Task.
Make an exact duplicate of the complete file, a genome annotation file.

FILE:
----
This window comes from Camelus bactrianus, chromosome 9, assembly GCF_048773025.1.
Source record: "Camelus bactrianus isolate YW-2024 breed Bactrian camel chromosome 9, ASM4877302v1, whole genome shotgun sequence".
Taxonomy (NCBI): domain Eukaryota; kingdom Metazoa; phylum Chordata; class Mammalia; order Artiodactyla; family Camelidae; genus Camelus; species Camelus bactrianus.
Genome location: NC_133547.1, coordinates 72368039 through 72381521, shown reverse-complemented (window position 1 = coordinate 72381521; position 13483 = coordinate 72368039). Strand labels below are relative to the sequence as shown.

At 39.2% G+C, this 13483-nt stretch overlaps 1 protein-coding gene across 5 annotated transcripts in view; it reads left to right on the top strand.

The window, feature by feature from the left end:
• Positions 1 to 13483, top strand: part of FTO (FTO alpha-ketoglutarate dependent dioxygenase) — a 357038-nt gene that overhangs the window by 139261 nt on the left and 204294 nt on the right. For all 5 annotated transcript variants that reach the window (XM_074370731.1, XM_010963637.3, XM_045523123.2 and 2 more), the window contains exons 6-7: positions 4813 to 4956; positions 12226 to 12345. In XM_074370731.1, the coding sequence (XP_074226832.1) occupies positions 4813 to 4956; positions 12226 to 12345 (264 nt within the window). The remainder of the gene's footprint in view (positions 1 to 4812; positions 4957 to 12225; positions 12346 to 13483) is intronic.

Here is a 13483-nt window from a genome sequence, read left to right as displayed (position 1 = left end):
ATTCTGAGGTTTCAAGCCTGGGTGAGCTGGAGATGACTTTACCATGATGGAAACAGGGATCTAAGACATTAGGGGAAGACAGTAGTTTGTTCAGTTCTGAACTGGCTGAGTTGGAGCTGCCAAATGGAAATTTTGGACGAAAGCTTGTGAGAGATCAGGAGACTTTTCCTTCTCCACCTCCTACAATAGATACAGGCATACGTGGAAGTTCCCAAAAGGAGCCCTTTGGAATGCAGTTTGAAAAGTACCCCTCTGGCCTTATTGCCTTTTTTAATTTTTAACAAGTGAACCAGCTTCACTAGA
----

This window comes from Camelus bactrianus, chromosome 9, assembly GCF_048773025.1.
Source record: "Camelus bactrianus isolate YW-2024 breed Bactrian camel chromosome 9, ASM4877302v1, whole genome shotgun sequence".
Taxonomy (NCBI): domain Eukaryota; kingdom Metazoa; phylum Chordata; class Mammalia; order Artiodactyla; family Camelidae; genus Camelus; species Camelus bactrianus.
Genome location: NC_133547.1, coordinates 72368039 through 72381521, shown reverse-complemented (window position 1 = coordinate 72381521; position 13483 = coordinate 72368039). Strand labels below are relative to the sequence as shown.

At 39.2% G+C, this 13483-nt stretch overlaps 1 protein-coding gene across 5 annotated transcripts in view; it reads left to right on the top strand.

The window, feature by feature from the left end:
• Positions 1 to 13483, top strand: part of FTO (FTO alpha-ketoglutarate dependent dioxygenase) — a 357038-nt gene that overhangs the window by 139261 nt on the left and 204294 nt on the right. For all 5 annotated transcript variants that reach the window (XM_074370731.1, XM_010963637.3, XM_045523123.2 and 2 more), the window contains exons 6-7: positions 4813 to 4956; positions 12226 to 12345. In XM_074370731.1, the coding sequence (XP_074226832.1) occupies positions 4813 to 4956; positions 12226 to 12345 (264 nt within the window). The remainder of the gene's footprint in view (positions 1 to 4812; positions 4957 to 12225; positions 12346 to 13483) is intronic.

Here is a 13483-nt window from a genome sequence, read left to right as displayed (position 1 = left end):
ATTCTGAGGTTTCAAGCCTGGGTGAGCTGGAGATGACTTTACCATGATGGAAACAGGGATCTAAGACATTAGGGGAAGACAGTAGTTTGTTCAGTTCTGAACTGGCTGAGTTGGAGCTGCCAAATGGAAATTTTGGACGAAAGCTTGTGAGAGATCAGGAGACTTTTCCTTCTCCACCTCCTACAATAGATACAGGCATACGTGGAAGTTCCCAAAAGGAGCCCTTTGGAATGCAGTTTGAAAAGTACCCCTCTGGCCTTATTGCCTTTTTTAATTTTTAACAAGTGAACCAGCTTCACTAGA